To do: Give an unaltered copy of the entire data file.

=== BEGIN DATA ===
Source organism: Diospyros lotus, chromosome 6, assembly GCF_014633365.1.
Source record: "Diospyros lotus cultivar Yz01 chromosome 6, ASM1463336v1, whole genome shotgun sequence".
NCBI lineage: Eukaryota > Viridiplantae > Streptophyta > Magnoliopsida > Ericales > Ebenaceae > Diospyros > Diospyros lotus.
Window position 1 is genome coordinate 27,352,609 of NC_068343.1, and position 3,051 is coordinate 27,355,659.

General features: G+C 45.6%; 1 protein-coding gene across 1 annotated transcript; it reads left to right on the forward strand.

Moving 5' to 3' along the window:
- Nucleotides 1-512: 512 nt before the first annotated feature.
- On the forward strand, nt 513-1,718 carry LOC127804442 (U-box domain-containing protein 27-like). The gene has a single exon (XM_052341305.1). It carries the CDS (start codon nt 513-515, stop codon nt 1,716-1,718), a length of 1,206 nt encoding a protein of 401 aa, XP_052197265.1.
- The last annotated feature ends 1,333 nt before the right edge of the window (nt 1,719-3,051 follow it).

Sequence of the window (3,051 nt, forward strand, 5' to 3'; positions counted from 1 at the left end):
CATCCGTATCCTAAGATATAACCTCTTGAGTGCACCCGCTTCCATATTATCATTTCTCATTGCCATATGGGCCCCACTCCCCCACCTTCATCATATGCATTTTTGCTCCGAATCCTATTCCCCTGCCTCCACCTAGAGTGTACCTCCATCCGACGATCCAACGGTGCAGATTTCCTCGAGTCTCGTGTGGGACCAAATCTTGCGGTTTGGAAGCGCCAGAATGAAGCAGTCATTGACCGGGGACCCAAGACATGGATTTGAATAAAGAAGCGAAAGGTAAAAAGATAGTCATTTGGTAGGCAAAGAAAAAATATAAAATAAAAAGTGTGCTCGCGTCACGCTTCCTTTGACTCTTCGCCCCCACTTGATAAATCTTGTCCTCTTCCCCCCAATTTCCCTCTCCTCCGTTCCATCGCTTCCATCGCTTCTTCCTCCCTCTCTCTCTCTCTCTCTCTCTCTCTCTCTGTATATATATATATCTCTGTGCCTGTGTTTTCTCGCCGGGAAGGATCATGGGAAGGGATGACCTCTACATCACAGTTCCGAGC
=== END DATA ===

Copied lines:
Source organism: Diospyros lotus, chromosome 6, assembly GCF_014633365.1.
Source record: "Diospyros lotus cultivar Yz01 chromosome 6, ASM1463336v1, whole genome shotgun sequence".
NCBI lineage: Eukaryota > Viridiplantae > Streptophyta > Magnoliopsida > Ericales > Ebenaceae > Diospyros > Diospyros lotus.
Window position 1 is genome coordinate 27,352,609 of NC_068343.1, and position 3,051 is coordinate 27,355,659.

General features: G+C 45.6%; 1 protein-coding gene across 1 annotated transcript; it reads left to right on the forward strand.

Moving 5' to 3' along the window:
- Nucleotides 1-512: 512 nt before the first annotated feature.
- On the forward strand, nt 513-1,718 carry LOC127804442 (U-box domain-containing protein 27-like). The gene has a single exon (XM_052341305.1). It carries the CDS (start codon nt 513-515, stop codon nt 1,716-1,718), a length of 1,206 nt encoding a protein of 401 aa, XP_052197265.1.
- The last annotated feature ends 1,333 nt before the right edge of the window (nt 1,719-3,051 follow it).

Sequence of the window (3,051 nt, forward strand, 5' to 3'; positions counted from 1 at the left end):
CATCCGTATCCTAAGATATAACCTCTTGAGTGCACCCGCTTCCATATTATCATTTCTCATTGCCATATGGGCCCCACTCCCCCACCTTCATCATATGCATTTTTGCTCCGAATCCTATTCCCCTGCCTCCACCTAGAGTGTACCTCCATCCGACGATCCAACGGTGCAGATTTCCTCGAGTCTCGTGTGGGACCAAATCTTGCGGTTTGGAAGCGCCAGAATGAAGCAGTCATTGACCGGGGACCCAAGACATGGATTTGAATAAAGAAGCGAAAGGTAAAAAGATAGTCATTTGGTAGGCAAAGAAAAAATATAAAATAAAAAGTGTGCTCGCGTCACGCTTCCTTTGACTCTTCGCCCCCACTTGATAAATCTTGTCCTCTTCCCCCCAATTTCCCTCTCCTCCGTTCCATCGCTTCCATCGCTTCTTCCTCCCTCTCTCTCTCTCTCTCTCTCTCTCTCTCTGTATATATATATATCTCTGTGCCTGTGTTTTCTCGCCGGGAAGGATCATGGGAAGGGATGACCTCTACATCACAGTTCCGAGC